Asian stocks suffered losses in July, weighed down by the selloff in Chinese equities following Beijing’s regulatory crackdown on the private tutoring and technology-related sectors.
Cross-asset pricing has recently been challenging our reflationary outlook. When we first discussed the prospects for reflation about a year ago, we identified a number of key factors.
This month we turn our focus to environment, social and governance (ESG) issues. ESG is firmly in the spotlight at present, and this trend will only intensify in the future. In global terms, Europe’s level of ESG legislation is more advanced than New Zealand’s and ESG is more of a hot topic there.
New Zealand’s bond market performed well overall in July, although the long term sector outperformed its short term peers significantly.
The US Treasury (UST) curve bull flattened in July. The Federal Open Market Committee (FOMC) meeting was largely uneventful, although the forward guidance on asset purchases was tweaked slightly to indicate that progress had been made towards the Committee’s goals although still shy of the “substantial further progress” needed for the start of tapering.
Our philosophy is centred on the search for “Future Quality” in a company. Future Quality companies are those that we believe will attain and sustain high returns on investment. ESG considerations are integral to Future Quality investing as good companies make for good investment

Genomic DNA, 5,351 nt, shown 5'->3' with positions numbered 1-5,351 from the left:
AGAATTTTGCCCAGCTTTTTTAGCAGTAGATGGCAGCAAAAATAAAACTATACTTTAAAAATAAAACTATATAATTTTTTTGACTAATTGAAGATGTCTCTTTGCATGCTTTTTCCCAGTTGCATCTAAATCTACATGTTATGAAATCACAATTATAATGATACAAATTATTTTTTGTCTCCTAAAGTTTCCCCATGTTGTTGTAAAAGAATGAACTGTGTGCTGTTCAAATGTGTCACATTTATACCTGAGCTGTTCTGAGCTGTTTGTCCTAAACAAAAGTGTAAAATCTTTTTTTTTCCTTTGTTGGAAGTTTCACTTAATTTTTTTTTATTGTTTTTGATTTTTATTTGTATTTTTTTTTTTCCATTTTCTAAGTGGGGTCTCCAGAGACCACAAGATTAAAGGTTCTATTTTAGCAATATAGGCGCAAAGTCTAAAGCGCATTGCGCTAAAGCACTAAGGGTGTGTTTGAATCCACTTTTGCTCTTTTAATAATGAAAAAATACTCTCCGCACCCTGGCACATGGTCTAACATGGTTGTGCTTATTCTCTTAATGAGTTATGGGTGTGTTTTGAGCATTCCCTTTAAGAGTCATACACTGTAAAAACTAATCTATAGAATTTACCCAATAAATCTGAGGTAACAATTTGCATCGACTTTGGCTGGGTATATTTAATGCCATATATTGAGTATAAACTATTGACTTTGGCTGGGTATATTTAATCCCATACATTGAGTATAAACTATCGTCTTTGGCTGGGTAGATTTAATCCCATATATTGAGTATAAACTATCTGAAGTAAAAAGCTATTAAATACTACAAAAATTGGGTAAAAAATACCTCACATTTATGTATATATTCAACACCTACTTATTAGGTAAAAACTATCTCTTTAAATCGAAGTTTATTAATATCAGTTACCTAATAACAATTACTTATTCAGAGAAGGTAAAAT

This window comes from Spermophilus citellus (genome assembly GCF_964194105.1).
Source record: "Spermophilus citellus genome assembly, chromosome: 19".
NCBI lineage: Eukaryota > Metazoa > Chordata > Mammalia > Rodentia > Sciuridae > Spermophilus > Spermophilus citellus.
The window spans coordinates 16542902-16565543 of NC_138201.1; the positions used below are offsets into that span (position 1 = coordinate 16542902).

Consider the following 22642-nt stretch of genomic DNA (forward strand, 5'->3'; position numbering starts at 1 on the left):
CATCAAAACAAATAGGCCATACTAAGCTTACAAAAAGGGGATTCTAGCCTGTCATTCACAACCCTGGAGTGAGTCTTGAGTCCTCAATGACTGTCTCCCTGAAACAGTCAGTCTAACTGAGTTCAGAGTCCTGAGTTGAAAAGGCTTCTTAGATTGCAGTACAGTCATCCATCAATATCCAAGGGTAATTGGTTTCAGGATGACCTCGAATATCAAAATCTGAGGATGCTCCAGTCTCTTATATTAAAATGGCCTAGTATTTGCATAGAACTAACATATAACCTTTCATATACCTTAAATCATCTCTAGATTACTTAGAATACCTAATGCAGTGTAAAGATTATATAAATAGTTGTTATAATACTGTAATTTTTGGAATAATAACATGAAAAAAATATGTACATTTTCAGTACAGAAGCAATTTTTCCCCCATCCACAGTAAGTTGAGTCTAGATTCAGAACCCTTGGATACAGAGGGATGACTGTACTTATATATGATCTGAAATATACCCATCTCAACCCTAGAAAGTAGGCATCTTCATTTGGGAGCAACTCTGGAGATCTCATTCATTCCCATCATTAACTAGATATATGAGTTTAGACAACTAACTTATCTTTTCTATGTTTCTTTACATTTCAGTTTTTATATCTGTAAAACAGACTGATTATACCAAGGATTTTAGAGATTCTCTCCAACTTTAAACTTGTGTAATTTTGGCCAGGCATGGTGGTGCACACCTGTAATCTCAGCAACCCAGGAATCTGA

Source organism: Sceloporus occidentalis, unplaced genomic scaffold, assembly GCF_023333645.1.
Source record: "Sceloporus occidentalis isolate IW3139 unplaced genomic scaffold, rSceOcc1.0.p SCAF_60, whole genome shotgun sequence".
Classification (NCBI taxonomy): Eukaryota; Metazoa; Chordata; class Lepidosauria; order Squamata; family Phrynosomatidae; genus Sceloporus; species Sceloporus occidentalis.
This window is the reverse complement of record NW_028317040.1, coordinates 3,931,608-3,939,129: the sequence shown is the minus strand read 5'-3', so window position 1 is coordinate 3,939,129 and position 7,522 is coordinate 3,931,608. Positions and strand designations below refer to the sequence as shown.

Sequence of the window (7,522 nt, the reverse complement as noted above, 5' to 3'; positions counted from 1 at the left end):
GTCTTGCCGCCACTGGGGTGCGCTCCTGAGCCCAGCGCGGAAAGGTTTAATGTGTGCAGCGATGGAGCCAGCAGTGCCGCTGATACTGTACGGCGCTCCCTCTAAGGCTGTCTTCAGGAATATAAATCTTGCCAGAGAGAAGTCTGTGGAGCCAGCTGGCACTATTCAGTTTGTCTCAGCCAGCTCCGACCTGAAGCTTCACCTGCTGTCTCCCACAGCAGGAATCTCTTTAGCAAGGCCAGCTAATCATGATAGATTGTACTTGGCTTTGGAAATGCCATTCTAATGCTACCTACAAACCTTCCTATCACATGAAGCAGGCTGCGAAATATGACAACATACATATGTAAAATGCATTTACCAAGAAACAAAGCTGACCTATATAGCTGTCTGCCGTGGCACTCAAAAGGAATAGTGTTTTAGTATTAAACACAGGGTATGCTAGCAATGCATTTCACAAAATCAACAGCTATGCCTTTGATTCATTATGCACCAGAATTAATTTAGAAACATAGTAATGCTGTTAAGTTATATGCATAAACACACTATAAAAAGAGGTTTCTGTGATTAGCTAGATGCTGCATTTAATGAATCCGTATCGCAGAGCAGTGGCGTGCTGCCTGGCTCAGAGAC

We talk about the importance of staying focused on the broader implications of Japan’s corporate governance reforms when misconduct at major companies make the headlines; we also discuss the prospects for real estate and whether the market presents a bargain.
Japan’s economy should boom after the Olympics burden passes. Its stock market will likely rebound sharply too, but one item that has limited Japan’s equity culture, and thus, its wealth, especially for wary pensioners, is overly conservative guidance by corporations for upcoming fiscal year earnings.
As we roll into the August lull, we cannot help but ask the question: Where has the reflation trade gone? Expectations were for a display of heroism by the Federal Reserve (Fed) with Chair Jerome Powell announcing his grand taper plan at the Jackson Hole symposium, but I guess we will still have to wait for the big reveal.
New Zealand’s bond market was relatively flat in June, although most sectors were on the positive side. Looking ahead, New Zealand appears set to track the US, where interest rate hikes could now happen as early as 2022.
This month, we take a look at the current state and prospects of New Zealand’s five main electricity generators/retail providers. Almost all the electricity in New Zealand is generated by five companies: Genesis Energy, Contact Energy, Meridian Energy, Mercury Energy and Trustpower.